Hövding, the Sweden-based company that makes airbag cycle helmets, has developed an app for London cyclists that enables bike riders to log unsafe locations for cycling and automatically sends an email to mayor Sadiq Khan.
Pressing a button that connects to the handlebars or the rider’s clothing sends information via Bluetooth to an app called Flic on their phone, which then marks the location on a map as well as emailing City Hall.
The campaign, called Give a Beep, is aimed not only at collating information about locations where cyclists feel particularly unsafe, but also at encouraging the mayor to keep to his pledge to “Make London a byword for cycling.”
Hövding’s marketing director, Anna Katarina Skogh , said: "London is a world metropolis and has every possibility to be a safe cycle-city. More people should be able to cycle and feel safe while doing so, but today’s infrastructure doesn’t allow it.
“Therefore, would we like to highlight the issue and push forward the campaign for safer cycling, letting cyclists themselves to report about the places that need improving.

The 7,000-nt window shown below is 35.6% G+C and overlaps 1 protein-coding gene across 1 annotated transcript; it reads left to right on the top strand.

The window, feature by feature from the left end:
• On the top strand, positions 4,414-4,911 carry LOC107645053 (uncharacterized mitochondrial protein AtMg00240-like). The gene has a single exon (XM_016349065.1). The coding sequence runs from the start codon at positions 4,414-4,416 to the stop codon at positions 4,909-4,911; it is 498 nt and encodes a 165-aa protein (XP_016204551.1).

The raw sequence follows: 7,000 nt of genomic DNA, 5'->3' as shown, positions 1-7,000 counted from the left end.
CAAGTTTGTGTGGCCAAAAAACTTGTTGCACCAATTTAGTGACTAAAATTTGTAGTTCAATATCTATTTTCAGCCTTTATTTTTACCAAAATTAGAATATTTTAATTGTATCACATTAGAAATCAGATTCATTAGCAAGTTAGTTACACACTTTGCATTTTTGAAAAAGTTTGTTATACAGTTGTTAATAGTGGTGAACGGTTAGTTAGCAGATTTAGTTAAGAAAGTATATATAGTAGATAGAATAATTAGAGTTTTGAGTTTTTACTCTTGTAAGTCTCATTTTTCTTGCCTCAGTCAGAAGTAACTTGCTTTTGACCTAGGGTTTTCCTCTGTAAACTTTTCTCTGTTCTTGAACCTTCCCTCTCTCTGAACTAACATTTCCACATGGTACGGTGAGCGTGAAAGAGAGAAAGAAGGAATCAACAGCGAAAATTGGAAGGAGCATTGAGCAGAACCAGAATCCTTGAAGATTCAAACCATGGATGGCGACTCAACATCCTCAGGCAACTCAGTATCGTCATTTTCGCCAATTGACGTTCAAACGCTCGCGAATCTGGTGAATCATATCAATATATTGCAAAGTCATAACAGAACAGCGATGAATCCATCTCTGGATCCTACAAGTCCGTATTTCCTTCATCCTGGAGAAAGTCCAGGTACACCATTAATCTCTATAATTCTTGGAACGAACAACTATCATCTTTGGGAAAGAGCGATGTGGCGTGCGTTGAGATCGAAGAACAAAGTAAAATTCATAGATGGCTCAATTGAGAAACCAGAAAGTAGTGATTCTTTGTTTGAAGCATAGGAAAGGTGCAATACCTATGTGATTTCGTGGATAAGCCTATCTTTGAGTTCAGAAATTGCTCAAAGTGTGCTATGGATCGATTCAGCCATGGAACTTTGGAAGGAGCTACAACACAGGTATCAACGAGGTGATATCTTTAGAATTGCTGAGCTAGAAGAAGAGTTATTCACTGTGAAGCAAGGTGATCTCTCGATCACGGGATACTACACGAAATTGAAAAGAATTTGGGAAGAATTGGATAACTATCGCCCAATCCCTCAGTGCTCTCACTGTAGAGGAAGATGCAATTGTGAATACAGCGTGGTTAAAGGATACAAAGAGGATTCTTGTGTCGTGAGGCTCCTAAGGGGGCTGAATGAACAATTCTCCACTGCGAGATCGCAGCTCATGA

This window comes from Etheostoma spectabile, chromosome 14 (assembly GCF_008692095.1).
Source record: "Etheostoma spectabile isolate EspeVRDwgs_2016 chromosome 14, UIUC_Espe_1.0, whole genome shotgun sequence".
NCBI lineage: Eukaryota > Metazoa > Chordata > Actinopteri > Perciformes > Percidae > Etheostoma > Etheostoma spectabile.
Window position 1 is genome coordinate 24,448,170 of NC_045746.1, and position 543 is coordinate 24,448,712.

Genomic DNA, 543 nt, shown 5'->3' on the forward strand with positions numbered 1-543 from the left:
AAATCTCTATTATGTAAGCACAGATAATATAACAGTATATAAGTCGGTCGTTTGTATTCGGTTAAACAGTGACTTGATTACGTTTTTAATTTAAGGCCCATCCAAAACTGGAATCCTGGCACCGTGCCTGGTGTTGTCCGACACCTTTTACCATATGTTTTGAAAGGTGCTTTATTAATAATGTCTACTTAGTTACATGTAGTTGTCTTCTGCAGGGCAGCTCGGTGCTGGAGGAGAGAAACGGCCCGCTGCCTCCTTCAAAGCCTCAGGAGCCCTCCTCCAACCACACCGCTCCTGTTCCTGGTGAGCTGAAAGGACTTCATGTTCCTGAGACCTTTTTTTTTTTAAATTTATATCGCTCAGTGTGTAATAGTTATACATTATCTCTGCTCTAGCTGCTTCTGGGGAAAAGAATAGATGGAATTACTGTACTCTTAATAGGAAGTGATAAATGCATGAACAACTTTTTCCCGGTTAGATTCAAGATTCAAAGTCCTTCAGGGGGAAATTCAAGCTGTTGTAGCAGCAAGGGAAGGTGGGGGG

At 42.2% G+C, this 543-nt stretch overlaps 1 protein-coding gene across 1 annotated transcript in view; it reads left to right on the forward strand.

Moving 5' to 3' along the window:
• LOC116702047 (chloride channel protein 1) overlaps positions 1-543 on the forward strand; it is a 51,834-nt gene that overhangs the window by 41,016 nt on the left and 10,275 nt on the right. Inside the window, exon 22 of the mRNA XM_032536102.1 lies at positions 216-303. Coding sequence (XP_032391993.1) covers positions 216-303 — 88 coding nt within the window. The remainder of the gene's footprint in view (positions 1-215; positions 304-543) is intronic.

“It’s important for us to contribute to a safe cycle-environment – with the perspective of the cyclists as a focus."
Initially, 500 buttons have been distributed to members of London Cycling Campaign (LCC).
Amy Summers, campaign co-ordinator at LCC, said: "By committing to the London Cycling Campaign’s Sign for Cycling pledges, the new Mayor, Sadiq Khan, has promised to make cycling in London safe and enjoyable for everyone.
“The 500 Londoners giving him a beep will hopefully remind him to get on with fulfilling those pledges, as a matter of urgency.”
A map on the Give a Beep website enables you to see where cyclists are pressing those buttons when they experience fear of frustration as they ride around the city.
Born in Scotland, Simon moved to London aged seven and now lives in the Oxfordshire Cotswolds with his miniature schnauzer, Elodie. He fell in love with cycling one Saturday morning in 1994 while living in Italy when Milan-San Remo went past his front door. A daily cycle commuter in London back before riding to work started to boom, he's been news editor at road.cc since 2009. Handily for work, he speaks French and Italian. He doesn't get to ride his Colnago as often as he'd like, and freely admits he's much more adept at cooking than fettling with bikes.